I used to think people who got really worked up over TV series finales were a little insane. What could possibly prompt someone to spend days crying real tears over characters that don’t even exist? Why would viewers get so delusional as to believe a show’s writers and producers owed them something?
But then “How I Met Your Mother” broke my heart last night. Keep reading »
Attention theatre nerds and “How I Met Your Mother” fans, alike. Gather ‘round, my children and see what happened on Thursday night’s episode of “Inside The Actor’s Studio.” In honor of the series finale of “HIMYM” and the Broadway revival of the legendary “Les Mis,” Jason Segel and Neil Patrick Harris performed an impromptu version of “The Confrontation” with Segel singing the part of Jean Valjean and NPH as Javert. Most impressive: they did it a cappella. They are true performers. I feel like this could happen for real. [People]
“I look at shows on TV, and this is going to just seem defensive, but I’m just gonna say it: I’m a fucking Indian woman who has her own fucking network television show, OK? … I have four series regulars that are women on my show, and no one asks any of the shows I adore — and I won’t name them because they’re my friends — why no leads on their shows are women or of color, and I’m the one that gets lobbied about these things. And I’ll answer them, I will. But I know what’s going on here. … It is a little insulting because, I’m like, God, what can I — oh, I’m sitting in it. I have 75 percent of the lines on the show. … And I’m like, oh wait, it’s not like I’m running a country, I’m not a political figure. I’m someone who’s writing a show and I want to use funny people. And it feels like it diminishes the incredibly funny women who do come on my show… I don’t know, it’s a little frustrating.”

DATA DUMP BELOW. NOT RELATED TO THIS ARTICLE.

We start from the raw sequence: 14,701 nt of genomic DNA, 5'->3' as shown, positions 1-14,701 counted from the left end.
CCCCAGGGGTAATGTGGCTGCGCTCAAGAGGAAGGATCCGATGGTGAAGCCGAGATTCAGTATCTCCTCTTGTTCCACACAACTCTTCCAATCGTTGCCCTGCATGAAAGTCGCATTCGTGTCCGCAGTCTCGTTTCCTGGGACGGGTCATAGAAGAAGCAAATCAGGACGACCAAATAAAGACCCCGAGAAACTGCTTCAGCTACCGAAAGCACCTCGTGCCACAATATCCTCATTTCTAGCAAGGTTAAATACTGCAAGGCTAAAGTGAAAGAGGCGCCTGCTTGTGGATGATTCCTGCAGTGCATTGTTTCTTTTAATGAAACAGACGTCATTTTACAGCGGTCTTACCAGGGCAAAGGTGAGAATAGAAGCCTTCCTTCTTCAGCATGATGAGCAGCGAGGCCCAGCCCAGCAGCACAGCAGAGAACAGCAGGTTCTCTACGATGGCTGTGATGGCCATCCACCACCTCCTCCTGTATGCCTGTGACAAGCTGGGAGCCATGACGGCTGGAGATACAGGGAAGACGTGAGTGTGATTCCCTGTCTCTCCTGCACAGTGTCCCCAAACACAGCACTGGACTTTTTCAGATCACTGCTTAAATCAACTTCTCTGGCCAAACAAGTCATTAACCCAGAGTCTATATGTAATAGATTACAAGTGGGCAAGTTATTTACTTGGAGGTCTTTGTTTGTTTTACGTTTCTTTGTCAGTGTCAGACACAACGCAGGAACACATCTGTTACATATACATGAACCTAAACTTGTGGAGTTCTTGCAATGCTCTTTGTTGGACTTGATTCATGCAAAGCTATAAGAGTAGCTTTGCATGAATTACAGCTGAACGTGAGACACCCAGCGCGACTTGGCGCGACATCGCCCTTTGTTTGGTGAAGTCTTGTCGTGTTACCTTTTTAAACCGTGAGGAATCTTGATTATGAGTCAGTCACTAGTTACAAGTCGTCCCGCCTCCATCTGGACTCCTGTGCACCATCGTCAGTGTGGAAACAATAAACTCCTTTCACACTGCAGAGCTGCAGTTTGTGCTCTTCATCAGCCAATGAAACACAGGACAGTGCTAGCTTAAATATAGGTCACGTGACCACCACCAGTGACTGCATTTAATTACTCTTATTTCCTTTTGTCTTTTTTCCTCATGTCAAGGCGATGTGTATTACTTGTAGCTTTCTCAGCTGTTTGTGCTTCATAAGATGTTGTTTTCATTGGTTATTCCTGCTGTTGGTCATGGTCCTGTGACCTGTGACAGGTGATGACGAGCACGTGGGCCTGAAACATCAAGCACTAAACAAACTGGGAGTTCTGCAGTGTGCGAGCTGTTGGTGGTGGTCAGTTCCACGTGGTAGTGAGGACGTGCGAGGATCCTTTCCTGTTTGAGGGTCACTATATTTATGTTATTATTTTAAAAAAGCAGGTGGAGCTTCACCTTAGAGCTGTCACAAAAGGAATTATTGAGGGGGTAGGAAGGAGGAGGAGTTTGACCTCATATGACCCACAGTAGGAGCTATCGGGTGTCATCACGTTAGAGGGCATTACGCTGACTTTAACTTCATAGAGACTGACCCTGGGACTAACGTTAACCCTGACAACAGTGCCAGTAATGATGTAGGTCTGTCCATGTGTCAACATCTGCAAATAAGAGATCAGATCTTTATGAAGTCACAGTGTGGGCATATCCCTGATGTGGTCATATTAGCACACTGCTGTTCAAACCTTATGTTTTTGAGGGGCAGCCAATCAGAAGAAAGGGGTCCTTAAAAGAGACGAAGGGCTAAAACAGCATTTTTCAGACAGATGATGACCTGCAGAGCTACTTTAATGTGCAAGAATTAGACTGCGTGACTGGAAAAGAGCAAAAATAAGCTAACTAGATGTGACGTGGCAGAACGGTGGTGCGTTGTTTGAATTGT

This is Mindy Kaling‘s response (as quoted by Flavorwire) when she got asked at a SXSW panel why Mindy is the only female doctor and the only doctor of color on her show, “The Mindy Project,” which she writes, executive produces, and stars in. I don’t blame her for being defensive or feeling frustrated: it is a show written/produced/starring a woman of color with a bunch of female co-stars and yet these types of questions from journalists still insinuate that Kaling not doing enough. Keep reading »
UPDATE, 1/16/14, 11a.m.: Commenters have pointed out to me that there were numerous errors in this post. I apologize for the errors and my ignorance on these differences.
Last night’s episode of CBS’ “How I Met Your Mother” is under fire for the racist decision to depict three of its white characters in “yellowface” — that is, dressing up like they are Asian,
in this case Japanese in this case Chinese. Alyson Hannigan and Cobie Smulders both dressed in kimonos Chinese gowns, their hair pinned up geisha-style, and ate using chopsticks; Radnor wore a silk jacket and a long Fu Manchu mustache. There were fans, references to Shanghai and jokes about noodles. Keep reading »
I’m a big fan of the show “How I Met Your Mother.” During a particularly memorable episode, the characters discuss the concept of “Circumstantial Hotness.” What is Circumstantial Hotness, you ask? It’s an turbo boost of sexiness due to a change in environment or circumstance. In “How I Met Your Mother,” the theory is proven valid when Robin walks behind the bar and is instantly transformed into a super sexy bartendress.
What does this have to do with being a secretary? Keep reading »